Frankly, Passover has just about everything to do with baptism (and the Lord’s Supper too, of course). Passover is sacramental – and all sacraments share the same core – God revealing God self in community – a liturgical act which signifies and identifies God’s call on your lives.
Whoever swabbed the lintels of the doorway with the blood of the lamb were marked for life – saved from death, and deadly oppression of Egyptian slavery, and Egyptian gods and everything that slavery and idolatry and death represent – those who want to claim YHWH are marked, called out.
But with the mark comes the call: Be the people who you claim to be… talk the talk and walk the walk. Get out of Egypt and whatever context of slavery you are in. Get away from Ol’ Pharaoh – don’t allow yourselves to remain in systems of domination – don’t be victims, don’t be powerless, don’t make excuses – move into the wilderness of hope. Be a people, a community – damn it, be different. Show the world what it means to be a beloved community. That is what Passover is about.
Just like baptism, when Jews celebrate the Passover they are not just remembering a past event – they make present, they make real the promises all over again – they are reminded that no matter their status (rich or poor, slave or free), they are wanderers in a foreign land – they eat in a hurry the original fast food and are ready to move, dressed and ready to go – active in life, present and real. Faith is not sedentary but mobile. Faith is not playing it safe but scorning the consequences. Faith is discovered on the journey, faith is found in locomotion not on location! Get up and go!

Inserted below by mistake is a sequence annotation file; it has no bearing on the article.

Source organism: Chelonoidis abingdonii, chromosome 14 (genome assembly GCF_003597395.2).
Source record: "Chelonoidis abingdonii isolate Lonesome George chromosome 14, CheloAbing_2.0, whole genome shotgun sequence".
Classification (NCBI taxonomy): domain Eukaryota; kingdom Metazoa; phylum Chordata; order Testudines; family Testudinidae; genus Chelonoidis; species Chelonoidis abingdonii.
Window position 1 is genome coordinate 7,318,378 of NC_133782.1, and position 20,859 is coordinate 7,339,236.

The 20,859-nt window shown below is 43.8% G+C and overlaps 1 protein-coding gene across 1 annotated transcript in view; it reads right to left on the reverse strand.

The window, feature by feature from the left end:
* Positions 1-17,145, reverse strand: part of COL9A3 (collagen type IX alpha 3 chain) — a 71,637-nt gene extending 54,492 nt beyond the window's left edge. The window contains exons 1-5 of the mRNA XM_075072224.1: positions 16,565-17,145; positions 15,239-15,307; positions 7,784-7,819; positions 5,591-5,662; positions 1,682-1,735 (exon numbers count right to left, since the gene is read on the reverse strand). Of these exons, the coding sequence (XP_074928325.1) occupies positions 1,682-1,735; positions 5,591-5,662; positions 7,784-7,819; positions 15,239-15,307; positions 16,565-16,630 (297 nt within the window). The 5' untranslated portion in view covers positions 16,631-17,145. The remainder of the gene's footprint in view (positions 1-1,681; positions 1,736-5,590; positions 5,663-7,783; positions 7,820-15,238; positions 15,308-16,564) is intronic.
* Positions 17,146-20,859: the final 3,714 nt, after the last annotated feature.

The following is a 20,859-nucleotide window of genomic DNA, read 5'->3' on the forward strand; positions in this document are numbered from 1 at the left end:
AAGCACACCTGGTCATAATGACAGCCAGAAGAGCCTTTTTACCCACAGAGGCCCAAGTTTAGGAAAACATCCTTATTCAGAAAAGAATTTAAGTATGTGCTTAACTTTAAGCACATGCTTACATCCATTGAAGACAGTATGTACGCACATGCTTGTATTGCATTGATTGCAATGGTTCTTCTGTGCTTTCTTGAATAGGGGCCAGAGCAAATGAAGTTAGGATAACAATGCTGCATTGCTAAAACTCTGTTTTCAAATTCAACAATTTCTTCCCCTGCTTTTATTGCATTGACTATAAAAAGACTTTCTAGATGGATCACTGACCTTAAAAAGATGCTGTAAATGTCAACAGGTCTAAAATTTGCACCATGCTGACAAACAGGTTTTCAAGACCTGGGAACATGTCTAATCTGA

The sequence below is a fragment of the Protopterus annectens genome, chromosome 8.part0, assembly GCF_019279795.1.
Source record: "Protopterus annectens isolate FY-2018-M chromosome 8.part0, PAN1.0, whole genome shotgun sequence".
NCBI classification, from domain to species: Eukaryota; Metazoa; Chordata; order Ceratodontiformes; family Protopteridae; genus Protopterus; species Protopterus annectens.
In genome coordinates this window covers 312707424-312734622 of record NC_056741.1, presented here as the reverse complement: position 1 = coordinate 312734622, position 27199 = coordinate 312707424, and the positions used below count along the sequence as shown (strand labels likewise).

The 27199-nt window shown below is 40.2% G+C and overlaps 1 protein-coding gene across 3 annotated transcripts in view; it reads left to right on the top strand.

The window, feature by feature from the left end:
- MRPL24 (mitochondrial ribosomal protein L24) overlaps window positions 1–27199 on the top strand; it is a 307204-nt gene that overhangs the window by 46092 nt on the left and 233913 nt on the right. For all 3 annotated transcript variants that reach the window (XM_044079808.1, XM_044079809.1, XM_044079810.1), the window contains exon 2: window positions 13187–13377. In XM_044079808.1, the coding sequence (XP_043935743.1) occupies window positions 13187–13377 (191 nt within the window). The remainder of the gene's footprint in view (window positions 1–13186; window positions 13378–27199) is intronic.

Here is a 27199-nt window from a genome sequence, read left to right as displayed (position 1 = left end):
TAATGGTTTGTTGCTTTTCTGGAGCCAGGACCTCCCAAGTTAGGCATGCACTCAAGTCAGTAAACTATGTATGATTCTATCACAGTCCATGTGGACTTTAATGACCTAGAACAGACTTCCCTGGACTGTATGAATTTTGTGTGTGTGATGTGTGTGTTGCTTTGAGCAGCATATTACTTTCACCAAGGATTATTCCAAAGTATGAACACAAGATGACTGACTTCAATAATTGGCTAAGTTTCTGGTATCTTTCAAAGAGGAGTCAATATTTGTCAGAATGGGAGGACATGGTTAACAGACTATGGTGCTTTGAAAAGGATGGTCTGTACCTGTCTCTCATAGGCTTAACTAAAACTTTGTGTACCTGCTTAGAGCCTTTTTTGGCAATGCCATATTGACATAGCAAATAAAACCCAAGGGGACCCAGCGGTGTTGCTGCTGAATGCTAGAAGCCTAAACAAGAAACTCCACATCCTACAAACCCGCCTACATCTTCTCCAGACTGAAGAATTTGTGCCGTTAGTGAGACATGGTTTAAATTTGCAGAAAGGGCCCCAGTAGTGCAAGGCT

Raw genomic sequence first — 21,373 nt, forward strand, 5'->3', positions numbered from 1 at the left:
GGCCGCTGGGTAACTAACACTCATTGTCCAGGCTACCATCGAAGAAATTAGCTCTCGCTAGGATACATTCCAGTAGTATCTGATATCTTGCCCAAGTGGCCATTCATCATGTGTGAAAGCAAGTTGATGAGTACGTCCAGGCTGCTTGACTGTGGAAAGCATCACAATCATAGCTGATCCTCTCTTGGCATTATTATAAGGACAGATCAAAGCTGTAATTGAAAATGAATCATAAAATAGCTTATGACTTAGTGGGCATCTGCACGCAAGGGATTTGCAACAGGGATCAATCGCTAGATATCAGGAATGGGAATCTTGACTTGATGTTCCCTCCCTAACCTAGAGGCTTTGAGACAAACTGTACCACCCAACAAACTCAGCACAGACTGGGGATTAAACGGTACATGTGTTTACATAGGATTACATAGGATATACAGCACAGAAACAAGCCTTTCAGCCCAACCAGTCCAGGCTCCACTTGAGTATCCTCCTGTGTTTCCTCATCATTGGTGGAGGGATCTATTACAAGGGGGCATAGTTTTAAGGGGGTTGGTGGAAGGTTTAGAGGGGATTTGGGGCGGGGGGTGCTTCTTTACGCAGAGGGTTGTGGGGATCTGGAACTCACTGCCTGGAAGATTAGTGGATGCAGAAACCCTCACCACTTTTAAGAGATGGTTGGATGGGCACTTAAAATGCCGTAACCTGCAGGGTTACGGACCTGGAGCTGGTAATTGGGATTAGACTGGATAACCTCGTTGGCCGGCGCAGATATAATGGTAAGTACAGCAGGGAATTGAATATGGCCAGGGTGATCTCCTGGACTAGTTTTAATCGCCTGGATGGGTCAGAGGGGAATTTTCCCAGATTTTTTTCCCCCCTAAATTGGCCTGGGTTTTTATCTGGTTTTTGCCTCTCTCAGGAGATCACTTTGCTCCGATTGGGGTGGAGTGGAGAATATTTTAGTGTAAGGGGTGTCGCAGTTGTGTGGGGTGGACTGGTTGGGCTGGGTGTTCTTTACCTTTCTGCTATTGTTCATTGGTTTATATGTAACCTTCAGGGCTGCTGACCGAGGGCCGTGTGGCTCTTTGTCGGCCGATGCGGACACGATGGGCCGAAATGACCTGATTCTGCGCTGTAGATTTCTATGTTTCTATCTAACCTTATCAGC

The Jews know that the journey will lead them through the desert of discontent, and yet they will travel on. They know that Ol’ Pharaoh won’t give up and he’ll come after them, but every year the people will remember and be reminded of who they are and whose they are – a beloved community in transit.
In baptism you and I as followers of Jesus Christ are given the same challenge that the Jews are given: what kind of people are you going to be? How will people know you are different? What kind of God do you serve? How are you going to bear your mark?
The Passover becomes the liturgy for identity and life. So too the liturgy of baptism – the way we remember the act, the way we perform it – is our guide to living.
Each day, make the mark of the cross on your forehead and claim again the baptism promise and then go to work or school – get that diagnosis, sit with the sick, love the lost and lonely, welcome the stranger, forgive all – step off into the wilderness and live lightly and loosely.
“This day shall be a day of remembrance for you. You shall celebrate it as a festival to the Lord; throughout your generations you shall observe it as a perpetual ordinance.”
Isn’t it wonderful that this day becomes a festival of celebration, so too baptism, so too everyday when one is marked for life. “This is the day that the Lord has made. Let us rejoice and be glad in it!”
Thanks be to God. Amen.